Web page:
It was not what I expected to do on an Easter Sunday evening.
We had worshiped, feasted and rested. Our hearts and bellies were full with celebration of Christ’s resurrection. Who knew as the sun was setting we’d be walking among the dead and rejoicing over life.
An evening visit to my hometown on Easter Sunday led us to Rose Hill Cemetery. Dad spent several years as keeper of the cemetery grounds and records. It was his very favorite job among the many he’s held in his 85 years, and he knows the layout of this beautiful resting place like the back of his hand. (He did, in fact, survey and map out a portion of the cemetery. He also gave walking tours as part of the Tombstone Trail, an organized trek through 10 cemeteries in northeast Indiana.)
On this beautiful spring evening, we were there to see the stone bench he and Mom have placed on the site where they will be buried. It’s a lovely, black marble piece of art that is engraved with icons depicting their character and interests. A drawing of the Virgin Mary with a coiled rosary reflects Mom’s deep Catholic roots. Dad’s military service is honored with a sketch of the B-52 bomber that carried him in its belly for tours across the United States during his peacetime enlistment.
We inspected the beautiful piece and listened to Dad explain that the bomber’s wings were a little short. He half-jokingly mentioned bringing a dremel tool to the cemetery to correct the problem. Ever the fixer-upper.
Venturing into the older parts of the rolling burial grounds, we found stones bearing the names of my great-grandparents and other individuals who contributed to my hometown’s history. As we walked and drove the winding pathways, familiar names passed before us. Prickett, Moorhouse, Black, Brazzell, Young — families whose lives were entwined with mine during my growing up years in this small town.
Far off, the Lutheran Church downtown chimed the hour, and suddenly I was transported back to summer evenings spent playing among the tombstones.
One particular summer — perhaps the BEST summer of my youth because that’s what memories do for us — a group of my school friends organized “kick-the-can” contests on side streets downtown. This crazy game of hide-and-seek that we played with great passion helped fill our summer evenings — and sometimes led us to the cemetery where the tombstones made perfect hiding spots.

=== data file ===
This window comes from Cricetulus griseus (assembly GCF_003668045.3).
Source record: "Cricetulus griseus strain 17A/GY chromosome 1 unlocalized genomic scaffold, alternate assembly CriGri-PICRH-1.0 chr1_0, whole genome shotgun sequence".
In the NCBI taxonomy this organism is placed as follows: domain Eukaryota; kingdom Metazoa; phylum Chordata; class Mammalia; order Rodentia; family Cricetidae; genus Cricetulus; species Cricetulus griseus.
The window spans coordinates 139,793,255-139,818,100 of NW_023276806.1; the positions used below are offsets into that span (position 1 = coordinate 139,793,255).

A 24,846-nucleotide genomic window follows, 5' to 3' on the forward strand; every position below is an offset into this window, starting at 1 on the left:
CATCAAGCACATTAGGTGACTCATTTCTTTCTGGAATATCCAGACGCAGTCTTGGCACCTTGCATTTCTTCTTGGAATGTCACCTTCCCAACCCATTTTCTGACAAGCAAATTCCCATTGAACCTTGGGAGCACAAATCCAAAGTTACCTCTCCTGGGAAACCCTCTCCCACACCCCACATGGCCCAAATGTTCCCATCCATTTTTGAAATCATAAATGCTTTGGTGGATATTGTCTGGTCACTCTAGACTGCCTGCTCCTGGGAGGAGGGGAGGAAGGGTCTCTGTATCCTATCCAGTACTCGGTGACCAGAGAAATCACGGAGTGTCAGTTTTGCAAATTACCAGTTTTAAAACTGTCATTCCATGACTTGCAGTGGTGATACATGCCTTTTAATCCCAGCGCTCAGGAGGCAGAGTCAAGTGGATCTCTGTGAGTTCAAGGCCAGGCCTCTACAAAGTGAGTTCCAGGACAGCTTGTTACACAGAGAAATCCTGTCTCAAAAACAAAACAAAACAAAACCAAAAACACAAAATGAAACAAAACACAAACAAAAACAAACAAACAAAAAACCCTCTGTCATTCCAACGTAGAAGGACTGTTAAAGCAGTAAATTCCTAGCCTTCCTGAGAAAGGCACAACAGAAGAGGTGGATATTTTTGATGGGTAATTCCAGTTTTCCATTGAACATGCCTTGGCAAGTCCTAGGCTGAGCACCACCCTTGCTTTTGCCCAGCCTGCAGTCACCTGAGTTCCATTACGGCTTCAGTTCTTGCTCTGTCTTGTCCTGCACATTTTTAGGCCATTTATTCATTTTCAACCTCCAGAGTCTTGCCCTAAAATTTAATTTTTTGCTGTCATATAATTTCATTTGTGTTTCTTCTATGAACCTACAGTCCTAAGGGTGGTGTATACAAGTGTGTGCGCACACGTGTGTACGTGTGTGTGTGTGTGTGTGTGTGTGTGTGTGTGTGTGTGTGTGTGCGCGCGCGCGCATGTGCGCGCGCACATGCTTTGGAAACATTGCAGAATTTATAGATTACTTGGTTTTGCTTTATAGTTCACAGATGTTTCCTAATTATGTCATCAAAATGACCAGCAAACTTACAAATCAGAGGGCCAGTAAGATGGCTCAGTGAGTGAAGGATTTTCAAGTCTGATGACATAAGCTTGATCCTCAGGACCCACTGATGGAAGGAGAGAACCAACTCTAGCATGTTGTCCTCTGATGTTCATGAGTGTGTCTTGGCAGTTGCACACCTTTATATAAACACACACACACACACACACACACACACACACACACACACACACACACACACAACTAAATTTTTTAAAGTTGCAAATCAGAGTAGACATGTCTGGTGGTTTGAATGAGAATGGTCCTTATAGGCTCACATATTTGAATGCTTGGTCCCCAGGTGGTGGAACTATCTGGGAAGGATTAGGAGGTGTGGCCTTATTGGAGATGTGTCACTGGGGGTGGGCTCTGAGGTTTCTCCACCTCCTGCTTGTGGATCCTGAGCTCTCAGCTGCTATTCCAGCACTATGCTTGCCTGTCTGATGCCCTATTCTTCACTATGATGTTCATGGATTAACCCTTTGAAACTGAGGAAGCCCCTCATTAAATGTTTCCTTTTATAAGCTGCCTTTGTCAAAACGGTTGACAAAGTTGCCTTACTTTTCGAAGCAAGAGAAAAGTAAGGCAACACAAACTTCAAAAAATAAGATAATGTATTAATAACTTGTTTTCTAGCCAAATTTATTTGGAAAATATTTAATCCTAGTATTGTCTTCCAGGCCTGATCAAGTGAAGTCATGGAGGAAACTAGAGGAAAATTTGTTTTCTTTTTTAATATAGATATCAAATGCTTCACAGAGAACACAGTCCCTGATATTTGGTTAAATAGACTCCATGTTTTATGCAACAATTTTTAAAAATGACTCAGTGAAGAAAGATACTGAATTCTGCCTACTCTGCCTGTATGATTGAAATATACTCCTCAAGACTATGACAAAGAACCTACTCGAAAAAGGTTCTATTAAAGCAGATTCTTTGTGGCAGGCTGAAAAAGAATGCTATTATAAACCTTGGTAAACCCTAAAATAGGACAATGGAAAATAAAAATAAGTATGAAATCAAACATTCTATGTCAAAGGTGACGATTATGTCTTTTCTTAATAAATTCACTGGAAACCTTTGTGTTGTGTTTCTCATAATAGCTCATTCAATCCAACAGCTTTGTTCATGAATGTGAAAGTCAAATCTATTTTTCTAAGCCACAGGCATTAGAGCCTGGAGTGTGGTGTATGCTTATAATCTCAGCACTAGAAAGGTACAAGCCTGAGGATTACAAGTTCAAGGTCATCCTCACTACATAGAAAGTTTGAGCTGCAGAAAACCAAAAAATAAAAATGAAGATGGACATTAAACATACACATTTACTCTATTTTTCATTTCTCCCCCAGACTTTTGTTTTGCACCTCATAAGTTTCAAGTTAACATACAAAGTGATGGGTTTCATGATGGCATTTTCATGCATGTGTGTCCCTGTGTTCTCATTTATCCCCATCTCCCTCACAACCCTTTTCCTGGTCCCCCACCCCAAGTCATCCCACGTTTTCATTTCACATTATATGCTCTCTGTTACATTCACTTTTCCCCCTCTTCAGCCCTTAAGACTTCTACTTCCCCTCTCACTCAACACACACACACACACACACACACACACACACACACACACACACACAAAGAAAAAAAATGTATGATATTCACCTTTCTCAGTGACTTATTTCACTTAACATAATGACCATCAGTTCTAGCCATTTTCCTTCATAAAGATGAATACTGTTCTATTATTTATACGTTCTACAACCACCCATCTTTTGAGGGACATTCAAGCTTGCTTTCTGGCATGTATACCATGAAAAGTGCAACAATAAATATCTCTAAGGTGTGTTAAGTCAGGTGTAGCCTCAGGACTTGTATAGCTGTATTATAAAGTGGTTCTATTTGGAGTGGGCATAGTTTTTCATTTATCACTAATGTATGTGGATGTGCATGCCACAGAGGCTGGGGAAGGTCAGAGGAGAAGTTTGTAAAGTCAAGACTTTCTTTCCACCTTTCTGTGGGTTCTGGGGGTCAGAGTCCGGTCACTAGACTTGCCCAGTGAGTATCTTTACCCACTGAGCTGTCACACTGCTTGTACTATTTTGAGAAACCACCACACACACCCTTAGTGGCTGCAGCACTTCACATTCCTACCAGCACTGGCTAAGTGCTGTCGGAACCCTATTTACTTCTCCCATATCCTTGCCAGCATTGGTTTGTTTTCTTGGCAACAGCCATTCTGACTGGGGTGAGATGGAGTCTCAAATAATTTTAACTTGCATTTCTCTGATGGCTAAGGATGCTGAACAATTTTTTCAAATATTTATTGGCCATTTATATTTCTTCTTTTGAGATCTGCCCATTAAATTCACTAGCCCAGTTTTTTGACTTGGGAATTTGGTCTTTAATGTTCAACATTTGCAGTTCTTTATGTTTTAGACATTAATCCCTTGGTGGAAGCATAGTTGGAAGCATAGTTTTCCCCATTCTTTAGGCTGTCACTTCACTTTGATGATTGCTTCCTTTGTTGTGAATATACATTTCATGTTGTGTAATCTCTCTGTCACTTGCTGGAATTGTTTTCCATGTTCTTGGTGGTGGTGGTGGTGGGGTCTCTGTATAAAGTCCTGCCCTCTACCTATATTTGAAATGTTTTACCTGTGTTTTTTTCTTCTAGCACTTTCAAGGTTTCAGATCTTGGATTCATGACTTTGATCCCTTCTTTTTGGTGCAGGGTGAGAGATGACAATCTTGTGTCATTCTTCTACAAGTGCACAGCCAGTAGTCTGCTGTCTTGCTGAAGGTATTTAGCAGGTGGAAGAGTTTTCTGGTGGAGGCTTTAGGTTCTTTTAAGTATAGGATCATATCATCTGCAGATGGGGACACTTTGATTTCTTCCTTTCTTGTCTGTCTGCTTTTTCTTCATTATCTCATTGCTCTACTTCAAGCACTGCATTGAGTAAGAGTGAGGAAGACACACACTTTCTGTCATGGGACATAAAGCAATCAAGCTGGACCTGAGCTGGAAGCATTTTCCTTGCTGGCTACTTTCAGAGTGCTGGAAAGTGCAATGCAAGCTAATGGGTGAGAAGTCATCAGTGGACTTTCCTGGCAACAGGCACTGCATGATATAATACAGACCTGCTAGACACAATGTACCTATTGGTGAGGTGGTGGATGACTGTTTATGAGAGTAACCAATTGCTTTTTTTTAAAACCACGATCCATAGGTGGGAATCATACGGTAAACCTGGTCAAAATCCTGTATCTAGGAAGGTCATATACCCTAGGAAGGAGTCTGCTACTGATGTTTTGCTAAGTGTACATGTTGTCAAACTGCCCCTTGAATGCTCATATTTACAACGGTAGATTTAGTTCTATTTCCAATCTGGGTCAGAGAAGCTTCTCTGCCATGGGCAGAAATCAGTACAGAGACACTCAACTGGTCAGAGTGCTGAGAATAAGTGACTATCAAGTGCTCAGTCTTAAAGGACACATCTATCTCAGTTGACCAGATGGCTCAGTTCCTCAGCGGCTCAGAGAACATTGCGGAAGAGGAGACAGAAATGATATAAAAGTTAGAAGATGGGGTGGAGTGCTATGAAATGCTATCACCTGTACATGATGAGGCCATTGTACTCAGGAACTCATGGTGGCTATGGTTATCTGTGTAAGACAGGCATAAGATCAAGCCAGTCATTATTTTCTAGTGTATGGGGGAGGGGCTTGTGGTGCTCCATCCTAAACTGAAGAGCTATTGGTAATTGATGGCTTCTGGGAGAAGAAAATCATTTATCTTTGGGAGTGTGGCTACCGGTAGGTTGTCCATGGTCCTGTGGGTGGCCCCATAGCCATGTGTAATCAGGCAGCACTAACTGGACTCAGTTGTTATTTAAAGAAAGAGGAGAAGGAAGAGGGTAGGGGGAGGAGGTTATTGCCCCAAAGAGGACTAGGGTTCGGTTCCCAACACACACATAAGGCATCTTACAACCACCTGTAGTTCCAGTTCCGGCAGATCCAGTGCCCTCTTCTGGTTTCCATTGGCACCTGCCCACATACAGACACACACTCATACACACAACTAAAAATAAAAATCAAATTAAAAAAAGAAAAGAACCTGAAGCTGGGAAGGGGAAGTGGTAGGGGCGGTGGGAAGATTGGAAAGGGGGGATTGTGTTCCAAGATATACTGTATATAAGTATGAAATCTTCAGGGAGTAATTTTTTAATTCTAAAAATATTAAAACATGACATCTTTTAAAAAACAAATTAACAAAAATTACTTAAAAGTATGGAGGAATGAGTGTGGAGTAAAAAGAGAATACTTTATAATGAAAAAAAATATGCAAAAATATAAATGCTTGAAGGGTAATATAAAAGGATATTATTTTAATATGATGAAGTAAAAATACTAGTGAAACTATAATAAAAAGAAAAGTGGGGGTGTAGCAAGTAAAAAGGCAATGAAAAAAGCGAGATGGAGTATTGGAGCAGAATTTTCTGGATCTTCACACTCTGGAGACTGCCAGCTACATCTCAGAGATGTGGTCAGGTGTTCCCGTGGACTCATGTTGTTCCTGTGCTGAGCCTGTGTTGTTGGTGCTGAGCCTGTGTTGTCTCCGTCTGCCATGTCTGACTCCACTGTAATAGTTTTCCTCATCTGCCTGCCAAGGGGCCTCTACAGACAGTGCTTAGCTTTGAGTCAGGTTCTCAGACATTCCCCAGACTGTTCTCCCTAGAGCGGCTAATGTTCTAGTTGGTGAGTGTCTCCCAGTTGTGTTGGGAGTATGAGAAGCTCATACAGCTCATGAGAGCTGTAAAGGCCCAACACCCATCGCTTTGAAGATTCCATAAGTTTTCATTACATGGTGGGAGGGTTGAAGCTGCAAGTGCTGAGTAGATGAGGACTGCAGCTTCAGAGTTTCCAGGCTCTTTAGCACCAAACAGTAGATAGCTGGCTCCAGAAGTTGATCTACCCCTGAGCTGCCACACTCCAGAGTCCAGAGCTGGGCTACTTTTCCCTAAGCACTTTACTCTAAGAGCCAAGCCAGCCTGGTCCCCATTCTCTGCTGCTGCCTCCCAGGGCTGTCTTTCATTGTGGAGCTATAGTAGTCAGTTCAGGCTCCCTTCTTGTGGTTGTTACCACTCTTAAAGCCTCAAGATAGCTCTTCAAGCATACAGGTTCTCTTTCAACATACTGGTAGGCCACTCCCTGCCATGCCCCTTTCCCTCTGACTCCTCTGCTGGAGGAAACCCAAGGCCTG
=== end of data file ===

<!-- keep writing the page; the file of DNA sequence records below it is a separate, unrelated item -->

A few years later, some high school chums had the great idea to make a late night visit to the cemetery — maybe to relive our “youth”, or maybe just because it was something to do.
We loaded ourselves into a couple of cars and drove across town to the cemetery gate. The stone markers propped against the night sky had a chilling effect. We parked the car behind some trees and, hearts racing, scrambled across the cemetery for a commemorative game of hide-and-seek. Exuberant in our innocence (drugs and alcohol were not part of our social lives, at least not openly), our voices rang out into the night — and carried across the road to my uncle’s house.
Uncle Joe was my “cool” uncle. A handsome former high school basketball star, he was my favorite uncle. But he now had a wife and a young family, and they were the unofficial guardians of Rose Hill Cemetery.
Soon, headlights appeared at the entrance to the cemetery. Uncle Joe had called the town cops. We were busted.
A few brave souls took off, but I promptly and obediently came out from behind the tombstone hiding spot in response to the policeman’s call. He gathered those he could find and hauled us to the police station, where our names were written down and parents were called. I realize now that he had to be fighting back a chuckle as he took in our fear-struck faces and contrite countenance.
On an Easter Sunday evening, back among the tombstones, it’s somehow comforting to walk among the dead and to recall moments that speak to me of Life.